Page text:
Pharmacological inhibition of autophagic-lysosomal function has recently emerged as a promising strategy for chemotherapeutic intervention targeting cancer cells. Repurposing approved and abandoned non-oncological drugs is an alternative approach to the identification and development of anticancer therapeutics, and antimalarials that target autophagic-lysosomal functions have recently attracted considerable attention as candidates for oncological repurposing. Since cumulative research suggests that dependence on autophagy represents a specific vulnerability of malignant melanoma cells, we screened a focused compound library of antimalarials for antimelanoma activity. Here we report for the first time that amodiaquine (AQ), a clinical 4-aminoquinoline antimalarial with unexplored cancer-directed chemotherapeutic potential, causes autophagic-lysosomal and proliferative blockade in melanoma cells that surpasses that of its parent compound chloroquine. Monitoring an established set of protein markers (LAMP1, LC3-II, SQSTM1) and cell ultrastructural changes detected by electron microscopy, we observed that AQ treatment caused autophagic-lysosomal blockade in malignant A375 melanoma cells, a finding substantiated by detection of rapid inactivation of lysosomal cathepsins (CTSB, CTSL, CTSD). AQ-treatment was associated with early induction of energy crisis (ATP depletion) and sensitized melanoma cells to either starvation- or chemotherapeutic agent-induced cell death. AQ displayed potent antiproliferative effects, and gene expression array analysis revealed changes at the mRNA (CDKN1A, E2F1) and protein level (TP53, CDKN1A, CCND1, phospho-RB1 [Ser 780]/[Ser 807/811], E2F1) consistent with the observed proliferative blockade in S-phase. Taken together, our data suggest that the clinical antimalarial AQ is a promising candidate for repurposing efforts that aim at targeting autophagic-lysosomal function and proliferative control in malignant melanoma cells.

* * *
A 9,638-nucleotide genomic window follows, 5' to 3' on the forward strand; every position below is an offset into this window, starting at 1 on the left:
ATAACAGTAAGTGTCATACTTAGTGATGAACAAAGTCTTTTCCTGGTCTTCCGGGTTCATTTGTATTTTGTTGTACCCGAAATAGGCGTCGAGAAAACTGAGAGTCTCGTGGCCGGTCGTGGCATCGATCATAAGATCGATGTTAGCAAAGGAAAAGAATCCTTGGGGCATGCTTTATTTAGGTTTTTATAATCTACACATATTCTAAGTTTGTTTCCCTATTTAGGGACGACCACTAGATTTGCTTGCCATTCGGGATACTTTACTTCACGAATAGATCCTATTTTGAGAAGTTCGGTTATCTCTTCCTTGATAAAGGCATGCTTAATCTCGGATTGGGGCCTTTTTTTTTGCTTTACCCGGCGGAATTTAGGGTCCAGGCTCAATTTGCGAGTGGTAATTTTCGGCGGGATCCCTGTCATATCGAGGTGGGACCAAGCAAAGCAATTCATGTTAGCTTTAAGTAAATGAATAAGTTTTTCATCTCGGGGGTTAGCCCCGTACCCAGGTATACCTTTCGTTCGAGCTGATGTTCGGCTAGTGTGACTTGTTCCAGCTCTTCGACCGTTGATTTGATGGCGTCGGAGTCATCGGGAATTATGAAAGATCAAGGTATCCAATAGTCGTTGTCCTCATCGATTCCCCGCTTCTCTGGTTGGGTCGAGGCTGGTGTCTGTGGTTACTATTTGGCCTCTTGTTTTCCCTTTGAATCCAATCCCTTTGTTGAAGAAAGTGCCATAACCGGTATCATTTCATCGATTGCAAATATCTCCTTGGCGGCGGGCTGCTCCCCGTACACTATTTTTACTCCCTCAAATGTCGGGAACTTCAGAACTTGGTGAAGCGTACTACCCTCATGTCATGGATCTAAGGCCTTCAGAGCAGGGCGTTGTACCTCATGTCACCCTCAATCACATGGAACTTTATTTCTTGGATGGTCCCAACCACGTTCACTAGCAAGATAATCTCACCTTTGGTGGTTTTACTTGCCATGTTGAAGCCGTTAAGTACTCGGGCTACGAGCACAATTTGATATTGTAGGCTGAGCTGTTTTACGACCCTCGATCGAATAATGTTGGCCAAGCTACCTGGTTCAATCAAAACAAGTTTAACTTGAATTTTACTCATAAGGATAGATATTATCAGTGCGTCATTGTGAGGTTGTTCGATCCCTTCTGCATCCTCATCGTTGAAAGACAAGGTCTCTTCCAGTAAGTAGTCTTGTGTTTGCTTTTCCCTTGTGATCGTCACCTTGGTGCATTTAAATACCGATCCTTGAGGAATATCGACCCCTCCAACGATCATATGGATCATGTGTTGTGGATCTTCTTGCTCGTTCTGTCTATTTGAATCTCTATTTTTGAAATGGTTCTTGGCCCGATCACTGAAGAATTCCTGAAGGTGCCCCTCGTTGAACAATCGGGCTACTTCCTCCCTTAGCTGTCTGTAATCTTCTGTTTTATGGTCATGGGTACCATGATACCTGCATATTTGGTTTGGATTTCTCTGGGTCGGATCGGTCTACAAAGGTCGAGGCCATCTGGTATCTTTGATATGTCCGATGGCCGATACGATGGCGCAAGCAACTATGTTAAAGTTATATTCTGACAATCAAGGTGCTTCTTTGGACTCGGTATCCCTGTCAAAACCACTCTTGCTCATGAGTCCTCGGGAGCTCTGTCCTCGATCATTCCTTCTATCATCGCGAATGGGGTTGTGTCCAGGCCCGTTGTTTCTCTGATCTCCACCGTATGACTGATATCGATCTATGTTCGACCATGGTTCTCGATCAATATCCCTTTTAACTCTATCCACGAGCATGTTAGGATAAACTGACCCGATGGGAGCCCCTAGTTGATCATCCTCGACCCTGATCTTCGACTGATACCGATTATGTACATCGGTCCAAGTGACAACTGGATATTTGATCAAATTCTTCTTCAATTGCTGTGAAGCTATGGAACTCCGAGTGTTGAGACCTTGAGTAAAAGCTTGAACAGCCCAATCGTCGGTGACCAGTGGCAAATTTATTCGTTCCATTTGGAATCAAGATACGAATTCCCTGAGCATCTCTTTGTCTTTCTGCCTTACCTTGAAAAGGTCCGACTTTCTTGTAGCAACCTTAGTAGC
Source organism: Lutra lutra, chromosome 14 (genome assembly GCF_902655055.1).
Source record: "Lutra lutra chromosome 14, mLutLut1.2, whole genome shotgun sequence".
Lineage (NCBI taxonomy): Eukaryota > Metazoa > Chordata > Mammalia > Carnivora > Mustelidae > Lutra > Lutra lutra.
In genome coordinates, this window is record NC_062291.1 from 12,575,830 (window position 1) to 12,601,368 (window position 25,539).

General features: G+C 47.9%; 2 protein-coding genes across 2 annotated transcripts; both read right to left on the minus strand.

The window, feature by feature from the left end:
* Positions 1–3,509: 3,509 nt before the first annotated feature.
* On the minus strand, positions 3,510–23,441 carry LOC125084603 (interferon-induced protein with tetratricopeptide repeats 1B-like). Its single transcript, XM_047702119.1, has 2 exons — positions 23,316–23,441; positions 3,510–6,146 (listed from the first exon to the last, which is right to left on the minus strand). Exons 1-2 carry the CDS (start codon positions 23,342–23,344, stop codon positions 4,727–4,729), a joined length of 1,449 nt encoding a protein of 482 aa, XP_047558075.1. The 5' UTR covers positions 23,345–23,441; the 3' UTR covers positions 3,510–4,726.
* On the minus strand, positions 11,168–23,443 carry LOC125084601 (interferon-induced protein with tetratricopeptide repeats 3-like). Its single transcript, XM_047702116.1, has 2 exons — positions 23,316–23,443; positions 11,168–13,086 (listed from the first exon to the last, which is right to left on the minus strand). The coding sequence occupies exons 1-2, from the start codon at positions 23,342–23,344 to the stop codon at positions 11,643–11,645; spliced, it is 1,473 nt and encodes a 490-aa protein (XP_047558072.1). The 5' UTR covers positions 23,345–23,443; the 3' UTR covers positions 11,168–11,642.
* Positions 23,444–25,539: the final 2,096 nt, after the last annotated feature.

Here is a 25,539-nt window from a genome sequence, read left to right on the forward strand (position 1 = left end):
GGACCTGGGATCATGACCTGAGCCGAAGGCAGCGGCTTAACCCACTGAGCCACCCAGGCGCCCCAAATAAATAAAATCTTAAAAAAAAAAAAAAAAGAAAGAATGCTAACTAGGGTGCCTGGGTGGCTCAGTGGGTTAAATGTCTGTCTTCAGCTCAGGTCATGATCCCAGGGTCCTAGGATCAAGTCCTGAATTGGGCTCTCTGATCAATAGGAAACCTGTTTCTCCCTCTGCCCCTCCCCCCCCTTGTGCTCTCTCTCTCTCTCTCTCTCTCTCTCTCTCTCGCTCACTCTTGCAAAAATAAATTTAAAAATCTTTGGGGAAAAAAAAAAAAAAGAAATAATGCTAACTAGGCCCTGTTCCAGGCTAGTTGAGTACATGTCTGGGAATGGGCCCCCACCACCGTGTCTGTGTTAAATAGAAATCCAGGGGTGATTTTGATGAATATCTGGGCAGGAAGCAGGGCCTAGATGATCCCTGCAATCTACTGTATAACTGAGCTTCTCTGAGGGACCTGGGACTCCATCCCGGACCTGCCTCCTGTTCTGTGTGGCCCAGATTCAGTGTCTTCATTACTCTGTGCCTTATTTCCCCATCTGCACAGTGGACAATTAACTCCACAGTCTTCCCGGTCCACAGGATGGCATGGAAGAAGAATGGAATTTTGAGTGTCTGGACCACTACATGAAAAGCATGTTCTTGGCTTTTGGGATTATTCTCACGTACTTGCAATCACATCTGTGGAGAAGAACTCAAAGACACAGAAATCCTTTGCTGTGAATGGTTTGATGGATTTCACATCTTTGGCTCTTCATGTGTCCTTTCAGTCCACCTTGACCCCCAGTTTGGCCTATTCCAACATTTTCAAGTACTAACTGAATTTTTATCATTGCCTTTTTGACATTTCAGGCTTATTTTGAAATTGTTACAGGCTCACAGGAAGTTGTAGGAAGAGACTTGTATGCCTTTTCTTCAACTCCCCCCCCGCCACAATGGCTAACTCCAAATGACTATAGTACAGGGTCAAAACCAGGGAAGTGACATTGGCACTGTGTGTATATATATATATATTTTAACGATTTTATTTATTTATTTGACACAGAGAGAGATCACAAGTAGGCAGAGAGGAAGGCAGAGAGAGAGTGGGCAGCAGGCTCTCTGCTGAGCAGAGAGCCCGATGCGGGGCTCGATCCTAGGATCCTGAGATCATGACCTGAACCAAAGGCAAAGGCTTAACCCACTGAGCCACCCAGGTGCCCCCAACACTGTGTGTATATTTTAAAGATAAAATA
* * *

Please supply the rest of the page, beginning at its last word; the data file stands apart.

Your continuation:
PMCID: PMC3981748  PMID: 24113242
malignant melanoma; amodiaquine; chloroquine; autophagy; lysosome; cathepsin; E2F1; CDKN1A
9.  The two C. elegans ATG-16 homologs have partially redundant functions in the basal autophagy pathway 
Autophagy  2013;9(12):1965-1974.
The presence of multiple homologs of the same yeast ATG genes endows an extra layer of complexity on the autophagic machinery in higher eukaryotes. The physiological function of individual homologs in the autophagy pathway remains poorly understood. Here we characterized the function of the two atg16 homologs, atg-16.1 and atg-16.2, in the autophagy pathway in C. elegans. We showed that atg-16.2 mutants exhibit a stronger autophagic defect than atg-16.1 mutants. atg-16.2; atg-16.1 double mutants display a much more severe defect than either single mutant. ATG-16.1 and ATG-16.2 interact with themselves and each other and also directly associate with ATG-5. atg-16.1 mutant embryos exhibit a wild-type expression and distribution pattern of LGG-1/Atg8, while LGG-1 puncta are markedly fewer in number and weaker in intensity in atg-16.2 mutants. In atg-16.2; atg-16.1 double mutants, the lipidated form of LGG-1 accumulates, but LGG-1 puncta are completely absent. ATG-16.2 ectopically expressed on the plasma membrane provides novel sites of LGG-1 puncta formation. We also demonstrated that the C-terminal WD repeats are dispensable for the role of atg-16.2 in aggrephagy (the degradation of protein aggregates by autophagy). Genetic epistasis analysis placed atg-16.2 upstream of atg-2, epg-6, and atg-18. Our study indicated that C. elegans ATG-16s are involved in specifying LGG-1 puncta formation and the two ATG-16 homologs have partially redundant yet distinct functions in the aggrephagy pathway.
PMCID: PMC4028341  PMID: 24185444
atg-16.1; atg-16.2; aggrephagy; C. elegans
10.  Regulation of PIK3C3/VPS34 complexes by MTOR in nutrient stress-induced autophagy 
Autophagy  2013;9(12):1983-1995.